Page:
What happens when an employer wants to dismiss a whistleblower?

whistle blowing, five things we laernt in employment law this week 12 May

Whistleblowers are protected in law, so what happens when an employer wants to dismiss them? Here, David Speakman, counsel at Linklaters LLP and Harini Iyengar, counsel at 11 KBW, take us through Dr. Beatt v Croydon Health Services NHS Trust [2017] and consider what employers can learn from it.

Dr Kevin Beatt, a consultant cardiologist, was unfairly dismissed in 2012 by Croydon Health Services NHS Trust for making public interest disclosures following the death of a patient in 2011 during a surgical procedure.

David Speakman, Counsel at Linklaters LLP.

The case raised an interesting point of whistleblowing law and sent a cautionary note to employers. The Trust argued that where an employee is dismissed and the employer genuinely, but wrongly, believes they are not legally protected as a whistleblower, the dismissal should not be automatically unfair under the whistleblowing legislation.

This argument would subject whistleblowers to the same test as employees who are dismissed for ordinary unfair dismissal for misconduct– for example, where an employer can fairly dismiss an employee if they genuinely, but wrongly, believe that the employee had ‘stolen money from the till’.

The facts

On 9 June 2011, Sister Jones (the head nurse in the Trust’s ‘Cath Lab ‘where Dr Beatt carried out his procedures) was called to a meeting to respond to allegations of misconduct. Dr Beatt attended the meeting with her.  During a break in the meeting Dr Beatt was called to the Cath Lab to take over a procedure.  When the meeting resumed, in his absence, Sister Jones was suspended.  In the meantime complications had developed in the procedure being conducted and the patient, tragically died.

It has always been Dr Beatt’s strongly-held view that it was irresponsible of the Trust to suspend Sister Jones in the middle of a working day when she might be expected to have clinical responsibilities.  He believes that her absence contributed to the patient’s death (although this belief is strongly disputed by the Trust). Dr Beatt made complaints to the Trust about the suspension and nursing staff levels and was dismissed because the Trust believed that he was inciting discord in the Cath Lab.

Harini Iyengar. Counsel at 11 King’s Bench Walk.

Dr Beatt won in the Employment Tribunal, which held that he had been dismissed unfairly for making protected disclosures. The Trust successfully appealed the Employment Tribunal judgment in the Employment Appeal Tribunal, then Dr Beatt appealed to the Court of Appeal.

The Tribunal will decide if a disclosure is a protected disclosure

There was no dispute in the Court of Appeal that Dr Beatt had made complaints, including those about Sister Jones suspension and nursing staff levels, or that the Employment Tribunal had found these to be protected disclosures. The Trust’s argument though was that it was irrelevant that the Employment Tribunal found the complaints to be protected disclosures, the Tribunal should have considered that Mr Parker (the dismissing officer) believed that they were not and determined that they were in-fact, acts of misconduct. The Court of Appeal rejected the Trust’s argument. It held:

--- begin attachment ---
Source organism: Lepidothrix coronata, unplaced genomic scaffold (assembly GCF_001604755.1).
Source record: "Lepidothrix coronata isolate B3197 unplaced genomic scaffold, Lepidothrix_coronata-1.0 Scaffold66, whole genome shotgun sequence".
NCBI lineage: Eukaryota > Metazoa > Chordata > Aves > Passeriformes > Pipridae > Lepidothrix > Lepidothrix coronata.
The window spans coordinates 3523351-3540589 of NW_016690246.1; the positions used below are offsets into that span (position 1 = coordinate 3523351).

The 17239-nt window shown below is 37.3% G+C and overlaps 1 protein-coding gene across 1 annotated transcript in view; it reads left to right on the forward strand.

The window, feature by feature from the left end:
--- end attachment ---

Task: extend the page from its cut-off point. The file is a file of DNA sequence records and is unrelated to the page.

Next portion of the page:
“……..that, where it is found that the reason (or principal reason) for a dismissal is that the employee has made a disclosure, the question whether that disclosure is protected falls to be determined objectively by the tribunal”

Advice to employers

Lord Justice Underhill gave strong words of warning to employers and said the following, which needs no further explanation:

“I wish to add this.  It comes through very clearly from the papers that the Trust regarded the Appellant as a trouble-maker, who had unfairly and unreasonably taken against colleagues and managers who were doing their best to do their own jobs properly.  I do not read the Tribunal as having found that that belief was anything other than sincere, even though it found that it was unreasonable.  But it is all too easy for an employer to allow its view of a whistleblower as a difficult colleague or an awkward personality (as whistleblowers sometimes are) to cloud his judgment about whether the disclosures in question do in fact have a reasonable basis or are made (under the old law) in good faith or (under the new law) in the public interest.  Those questions will ultimately be judged by a tribunal, and if the employer proceeds to dismiss it takes the risk that the tribunal will take a different view about them.  I appreciate that this state of affairs might be thought to place a heavy burden on employers; but Parliament has quite deliberately, and for understandable policy reasons, conferred a high level of protection on whistleblowers.  If there is a moral from this very sad story, which has turned out so badly for the Trust as well as for the Appellant, it is that employers should proceed to the dismissal of a whistleblower only where they are a confident as they reasonably can be that the disclosures in question are not protected (or, in a case where Panayiotou is in play, that a distinction can clearly be made between the fact of the disclosures and the manner in which they are made).”

It is a sad story indeed. The Trust has spent more than £440,000 in legal fees and Dr Beatt has been fighting the Trust through the Courts for more than 5 years. Whistleblowers are understandably provided with a high degree of protection and employers should take note not to try to undermine such protection, as the courts will have little sympathy is they do.

Linklaters and 11KBW’s Harini Iyengar represented Dr Beatt, in the Employment Tribunal, Employment Appeal Tribunal and Court of Appeal on a pro bono basis. Daniel Stilitz QC, also from 11KBW, acted pro bono for Dr Beatt in the Court of Appeal.

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